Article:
How To Not Accidently Spend All Your Free Time Alone
After talking so much about solitude and alone-time, I decided it’s time to talk about the opposite – the importance of not constantly flying solo.
Introverts need (and love) alone-time…but trust me when I say, “Don’t overdo it.” Indulging in silence is good for us, in terms of reflection, relaxation, contemplation on the existence of the humans. But honestly? Even I get sick of myself sometimes; therefore need some social interaction.
Being conscious of your schedule and understanding how much solitude your mind and body actually need is the best way to prevent holing up too frequently. Tracking your time-spent on a calendar is a constructive way to give you an overview of what you are doing, who you are with and who you are not with throughout your week. When you use a calendar, then you can easily track your interactions and remind yourself to reach out to check in on others. Remember, the people you care about care about you, too!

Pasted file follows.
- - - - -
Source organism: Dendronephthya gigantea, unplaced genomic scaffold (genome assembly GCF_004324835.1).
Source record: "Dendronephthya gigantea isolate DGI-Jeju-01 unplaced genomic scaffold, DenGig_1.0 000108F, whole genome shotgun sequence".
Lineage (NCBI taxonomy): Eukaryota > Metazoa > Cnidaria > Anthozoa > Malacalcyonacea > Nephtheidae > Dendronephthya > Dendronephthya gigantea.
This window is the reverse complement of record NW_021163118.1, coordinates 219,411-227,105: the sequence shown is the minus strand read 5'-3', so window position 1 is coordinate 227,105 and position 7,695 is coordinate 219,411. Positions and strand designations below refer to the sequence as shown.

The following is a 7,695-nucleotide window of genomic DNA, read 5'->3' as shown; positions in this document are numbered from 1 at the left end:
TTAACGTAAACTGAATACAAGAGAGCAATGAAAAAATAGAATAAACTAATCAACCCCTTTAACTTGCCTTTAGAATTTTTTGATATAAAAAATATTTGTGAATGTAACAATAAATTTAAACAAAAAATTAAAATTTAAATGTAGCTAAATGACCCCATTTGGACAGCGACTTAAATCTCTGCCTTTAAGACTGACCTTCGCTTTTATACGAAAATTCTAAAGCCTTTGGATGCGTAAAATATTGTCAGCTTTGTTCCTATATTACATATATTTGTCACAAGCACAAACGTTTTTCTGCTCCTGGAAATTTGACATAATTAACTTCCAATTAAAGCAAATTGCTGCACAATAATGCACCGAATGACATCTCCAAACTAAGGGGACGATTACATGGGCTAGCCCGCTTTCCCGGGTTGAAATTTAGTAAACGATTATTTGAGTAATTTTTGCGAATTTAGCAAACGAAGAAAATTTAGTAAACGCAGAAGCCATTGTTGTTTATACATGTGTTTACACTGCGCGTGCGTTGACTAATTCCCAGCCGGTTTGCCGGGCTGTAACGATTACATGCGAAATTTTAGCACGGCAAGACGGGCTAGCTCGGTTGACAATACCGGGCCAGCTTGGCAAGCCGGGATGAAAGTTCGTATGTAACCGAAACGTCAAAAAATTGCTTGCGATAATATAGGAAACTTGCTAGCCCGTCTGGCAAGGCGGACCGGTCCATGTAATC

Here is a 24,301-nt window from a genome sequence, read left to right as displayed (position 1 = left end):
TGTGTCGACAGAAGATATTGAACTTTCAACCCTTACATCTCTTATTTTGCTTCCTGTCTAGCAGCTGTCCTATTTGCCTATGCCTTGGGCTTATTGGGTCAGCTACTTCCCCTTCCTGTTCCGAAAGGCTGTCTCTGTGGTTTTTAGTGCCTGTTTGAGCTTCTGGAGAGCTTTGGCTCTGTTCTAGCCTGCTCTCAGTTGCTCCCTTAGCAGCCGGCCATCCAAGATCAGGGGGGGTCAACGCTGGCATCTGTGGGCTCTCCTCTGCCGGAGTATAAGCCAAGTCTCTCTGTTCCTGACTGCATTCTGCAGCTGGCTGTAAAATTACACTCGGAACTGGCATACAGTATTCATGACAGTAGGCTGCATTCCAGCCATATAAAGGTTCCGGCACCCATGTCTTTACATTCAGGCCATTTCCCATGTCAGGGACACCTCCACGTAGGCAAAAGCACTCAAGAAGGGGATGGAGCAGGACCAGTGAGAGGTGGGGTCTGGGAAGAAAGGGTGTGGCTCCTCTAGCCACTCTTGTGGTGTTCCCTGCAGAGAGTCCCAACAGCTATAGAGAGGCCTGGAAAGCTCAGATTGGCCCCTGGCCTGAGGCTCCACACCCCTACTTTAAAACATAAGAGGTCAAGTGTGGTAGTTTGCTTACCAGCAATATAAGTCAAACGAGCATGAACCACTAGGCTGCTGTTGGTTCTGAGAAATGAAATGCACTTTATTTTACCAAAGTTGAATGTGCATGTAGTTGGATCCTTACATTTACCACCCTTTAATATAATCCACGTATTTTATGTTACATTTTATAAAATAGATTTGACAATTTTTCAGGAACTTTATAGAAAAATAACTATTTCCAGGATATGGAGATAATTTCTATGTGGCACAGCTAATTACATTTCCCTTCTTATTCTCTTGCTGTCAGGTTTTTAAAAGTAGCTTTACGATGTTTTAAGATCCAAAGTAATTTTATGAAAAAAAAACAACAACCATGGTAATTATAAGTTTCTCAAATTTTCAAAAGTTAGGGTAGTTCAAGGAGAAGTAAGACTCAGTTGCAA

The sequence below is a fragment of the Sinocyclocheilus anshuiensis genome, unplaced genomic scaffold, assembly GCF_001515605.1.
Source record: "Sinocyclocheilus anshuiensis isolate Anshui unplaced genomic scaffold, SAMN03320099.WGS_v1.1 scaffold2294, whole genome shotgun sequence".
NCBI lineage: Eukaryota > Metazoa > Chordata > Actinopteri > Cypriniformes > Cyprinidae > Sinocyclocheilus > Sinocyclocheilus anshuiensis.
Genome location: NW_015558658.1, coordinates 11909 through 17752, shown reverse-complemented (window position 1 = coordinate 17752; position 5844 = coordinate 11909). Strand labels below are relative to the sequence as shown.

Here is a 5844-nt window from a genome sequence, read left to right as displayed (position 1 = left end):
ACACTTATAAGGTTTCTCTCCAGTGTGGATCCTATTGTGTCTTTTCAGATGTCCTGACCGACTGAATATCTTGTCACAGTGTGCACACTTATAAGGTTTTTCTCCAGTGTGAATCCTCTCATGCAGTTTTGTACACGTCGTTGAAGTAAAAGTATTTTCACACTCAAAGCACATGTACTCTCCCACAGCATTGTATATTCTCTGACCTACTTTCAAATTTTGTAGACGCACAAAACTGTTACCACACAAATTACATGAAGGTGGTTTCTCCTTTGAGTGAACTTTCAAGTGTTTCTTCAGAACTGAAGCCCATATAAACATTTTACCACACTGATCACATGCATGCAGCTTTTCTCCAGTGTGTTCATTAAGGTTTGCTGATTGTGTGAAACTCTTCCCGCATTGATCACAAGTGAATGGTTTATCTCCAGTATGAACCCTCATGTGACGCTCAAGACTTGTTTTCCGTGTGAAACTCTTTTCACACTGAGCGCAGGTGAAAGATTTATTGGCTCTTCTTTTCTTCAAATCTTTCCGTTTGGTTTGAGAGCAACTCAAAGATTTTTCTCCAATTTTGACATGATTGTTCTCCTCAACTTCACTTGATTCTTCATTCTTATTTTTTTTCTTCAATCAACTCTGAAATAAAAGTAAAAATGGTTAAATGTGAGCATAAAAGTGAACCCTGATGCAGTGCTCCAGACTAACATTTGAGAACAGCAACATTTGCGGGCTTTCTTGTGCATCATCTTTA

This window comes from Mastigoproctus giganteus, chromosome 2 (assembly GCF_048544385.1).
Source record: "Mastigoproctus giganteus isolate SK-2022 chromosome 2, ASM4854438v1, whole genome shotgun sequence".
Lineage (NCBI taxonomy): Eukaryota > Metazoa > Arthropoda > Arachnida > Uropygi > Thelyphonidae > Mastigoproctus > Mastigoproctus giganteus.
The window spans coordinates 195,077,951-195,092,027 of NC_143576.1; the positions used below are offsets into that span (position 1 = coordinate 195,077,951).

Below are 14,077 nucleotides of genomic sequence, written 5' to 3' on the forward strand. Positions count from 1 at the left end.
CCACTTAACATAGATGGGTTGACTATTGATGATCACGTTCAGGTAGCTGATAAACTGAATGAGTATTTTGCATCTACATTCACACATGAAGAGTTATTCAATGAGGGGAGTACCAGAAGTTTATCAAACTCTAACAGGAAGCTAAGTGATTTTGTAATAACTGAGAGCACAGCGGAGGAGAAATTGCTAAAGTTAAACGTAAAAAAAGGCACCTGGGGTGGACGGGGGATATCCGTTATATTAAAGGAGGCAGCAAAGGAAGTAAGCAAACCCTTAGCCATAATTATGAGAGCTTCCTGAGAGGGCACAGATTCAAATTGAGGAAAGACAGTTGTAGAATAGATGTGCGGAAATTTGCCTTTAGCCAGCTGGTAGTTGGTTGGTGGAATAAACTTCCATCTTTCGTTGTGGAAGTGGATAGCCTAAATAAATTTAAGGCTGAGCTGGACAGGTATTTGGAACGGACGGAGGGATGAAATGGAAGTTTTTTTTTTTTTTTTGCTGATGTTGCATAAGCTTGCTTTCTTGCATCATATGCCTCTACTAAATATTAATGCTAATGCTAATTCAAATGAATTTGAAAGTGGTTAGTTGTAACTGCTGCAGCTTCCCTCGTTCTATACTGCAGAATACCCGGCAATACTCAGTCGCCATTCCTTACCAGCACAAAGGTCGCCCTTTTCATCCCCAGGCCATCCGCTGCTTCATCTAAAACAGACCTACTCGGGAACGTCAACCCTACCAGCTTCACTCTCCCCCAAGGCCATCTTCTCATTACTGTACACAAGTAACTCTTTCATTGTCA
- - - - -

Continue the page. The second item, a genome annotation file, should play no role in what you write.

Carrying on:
Rest assured that plans don’t always have to be an all-day affair. Here are some examples of low-social-impact activities:
Walks with friends
Lunch, coffee or dinner
Making an effort, and remembering to make an effort, is essential for introverts to be conscious of when it comes to their self-care and personal relationships. I know, it is so easy for us to forget about the world when we crave to be away from it so much!
Working on your schedule and being in control of your time is a struggle, but worthwhile. It ebbs and flows. I’ve mentioned it in other episodes, but being prepared for the “crash” after a few hours of company helps. Use those buffer times I frequently talk about, and make sure you are nice and relaxed before and after your social interactions. Spending time with people may be good, but it can still be overwhelming! I get it.